Considering the deep problems of the automobile sector, it is odd to think it could be one of the first sectors to hit what I would call the "trough" list, a list I will this week begin to publish and which will contain data that show signs of reaching their worst point.
It is at the trough that investors in riskier assets begin looking over the valley toward better times.
The trough list is currently empty, as nearly all data continue to worsen. For example, jobless claims continue to rise, payroll losses continue to increase, and decreases in industrial output continue to deepen. Nevertheless, automobile sales look set to reach the trough list and the implications of doing so would be significant primarily because of how its stabilization would affect a variety of widely-followed economic data.
The key here is to recognize that the economic calendar is laden with factory-related statistics and that the economic calendar is the primary way in which investors develop their perceptions about the economy.
If the news flow turns, so will perceptions about the economy and the behavior of the financial markets.
Indications of a trough in automobile sales are apparent in recent sales data, with sales in October through December running at rates of 10.6 million, 10.2 million, and 10.3 million, respectively. January sales are seen at a 10.2 million pace. These figures are all terrible, of course, given that sales before the recession tended to run near a 16.0 million pace, but the point is that they are stabilizing, albeit it at an abysmal pace. Assuming production levels have been brought down to levels consistent with recent sales tallies, future production levels will steady. This will impact a variety of widely-followed economic data, including industrial production, durable goods orders, factory orders, jobless claims, regional manufacturing surveys, the ISM index, and retail sales.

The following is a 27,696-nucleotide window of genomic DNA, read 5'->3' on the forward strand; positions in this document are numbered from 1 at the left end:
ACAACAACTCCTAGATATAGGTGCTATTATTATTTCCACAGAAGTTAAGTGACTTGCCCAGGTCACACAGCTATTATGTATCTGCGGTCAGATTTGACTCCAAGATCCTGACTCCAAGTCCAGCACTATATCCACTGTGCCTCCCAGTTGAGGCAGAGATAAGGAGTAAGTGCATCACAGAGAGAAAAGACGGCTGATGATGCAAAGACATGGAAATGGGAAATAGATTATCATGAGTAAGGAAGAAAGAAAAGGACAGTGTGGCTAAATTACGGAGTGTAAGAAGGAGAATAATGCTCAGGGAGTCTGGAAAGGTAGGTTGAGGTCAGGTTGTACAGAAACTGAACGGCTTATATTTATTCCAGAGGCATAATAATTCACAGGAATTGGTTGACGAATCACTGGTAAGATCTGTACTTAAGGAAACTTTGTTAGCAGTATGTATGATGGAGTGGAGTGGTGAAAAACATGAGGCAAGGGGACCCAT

Car sales seem like to either hold current levels or increase in the several months ahead and the confidence level on this is high for two reasons. First, automobile manufacturers have lowered the credit standards by which prospective buyers would qualify for a loan or lease. This happened after the U.S. injected TARP money into the industry. Second, the Federal Reserve will in February launch its Term Asset-Backed Securities Loan Facility (TALF), a $200 billion facility designed to provide money for credit card loans, car loans and leases, student loans, and small business loans backed by the Small Business Administration.
It will of course take more than car sales to turn the economy around, but it is important to remember that pockets of weakness accompany every upturn, just as pockets of strength linger when the economy enters a downturn.
Investors often miss the turn because they remain fixated on the lingering condition rather than focusing on how conditions might be changing. The more that the trough list grows, the more that investors should turn their back on the recession and peer over the valley.
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